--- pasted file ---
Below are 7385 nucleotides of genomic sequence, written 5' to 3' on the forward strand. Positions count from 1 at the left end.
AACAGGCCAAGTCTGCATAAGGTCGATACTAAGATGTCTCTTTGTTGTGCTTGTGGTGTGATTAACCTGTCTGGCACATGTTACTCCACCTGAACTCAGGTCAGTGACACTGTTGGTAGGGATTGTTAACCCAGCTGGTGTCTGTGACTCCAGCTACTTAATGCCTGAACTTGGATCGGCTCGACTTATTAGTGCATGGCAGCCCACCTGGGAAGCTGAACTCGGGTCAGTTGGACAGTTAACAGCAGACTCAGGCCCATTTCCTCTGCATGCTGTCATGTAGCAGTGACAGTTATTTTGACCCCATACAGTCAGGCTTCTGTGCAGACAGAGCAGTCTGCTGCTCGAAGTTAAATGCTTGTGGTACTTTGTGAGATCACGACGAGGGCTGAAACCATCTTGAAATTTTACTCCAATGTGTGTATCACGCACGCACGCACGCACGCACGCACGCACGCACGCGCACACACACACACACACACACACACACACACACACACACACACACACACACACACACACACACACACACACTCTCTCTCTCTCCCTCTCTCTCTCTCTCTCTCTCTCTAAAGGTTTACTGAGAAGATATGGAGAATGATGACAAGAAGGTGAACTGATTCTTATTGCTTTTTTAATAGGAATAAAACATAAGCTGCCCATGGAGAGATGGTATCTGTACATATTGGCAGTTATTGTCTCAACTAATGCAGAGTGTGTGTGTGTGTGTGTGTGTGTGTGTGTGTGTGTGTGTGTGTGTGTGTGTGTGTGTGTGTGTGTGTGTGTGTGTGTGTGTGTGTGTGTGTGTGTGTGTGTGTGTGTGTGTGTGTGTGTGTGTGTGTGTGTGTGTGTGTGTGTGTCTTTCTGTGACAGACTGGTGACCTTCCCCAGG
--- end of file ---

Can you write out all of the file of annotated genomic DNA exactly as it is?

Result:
Below are 7385 nucleotides of genomic sequence, written 5' to 3' on the forward strand. Positions count from 1 at the left end.
AACAGGCCAAGTCTGCATAAGGTCGATACTAAGATGTCTCTTTGTTGTGCTTGTGGTGTGATTAACCTGTCTGGCACATGTTACTCCACCTGAACTCAGGTCAGTGACACTGTTGGTAGGGATTGTTAACCCAGCTGGTGTCTGTGACTCCAGCTACTTAATGCCTGAACTTGGATCGGCTCGACTTATTAGTGCATGGCAGCCCACCTGGGAAGCTGAACTCGGGTCAGTTGGACAGTTAACAGCAGACTCAGGCCCATTTCCTCTGCATGCTGTCATGTAGCAGTGACAGTTATTTTGACCCCATACAGTCAGGCTTCTGTGCAGACAGAGCAGTCTGCTGCTCGAAGTTAAATGCTTGTGGTACTTTGTGAGATCACGACGAGGGCTGAAACCATCTTGAAATTTTACTCCAATGTGTGTATCACGCACGCACGCACGCACGCACGCACGCACGCACGCGCACACACACACACACACACACACACACACACACACACACACACACACACACACACACACACACACACACACTCTCTCTCTCTCCCTCTCTCTCTCTCTCTCTCTCTCTAAAGGTTTACTGAGAAGATATGGAGAATGATGACAAGAAGGTGAACTGATTCTTATTGCTTTTTTAATAGGAATAAAACATAAGCTGCCCATGGAGAGATGGTATCTGTACATATTGGCAGTTATTGTCTCAACTAATGCAGAGTGTGTGTGTGTGTGTGTGTGTGTGTGTGTGTGTGTGTGTGTGTGTGTGTGTGTGTGTGTGTGTGTGTGTGTGTGTGTGTGTGTGTGTGTGTGTGTGTGTGTGTGTGTGTGTGTGTGTGTGTGTGTGTGTGTGTGTGTGTGTGTGTCTTTCTGTGACAGACTGGTGACCTTCCCCAGG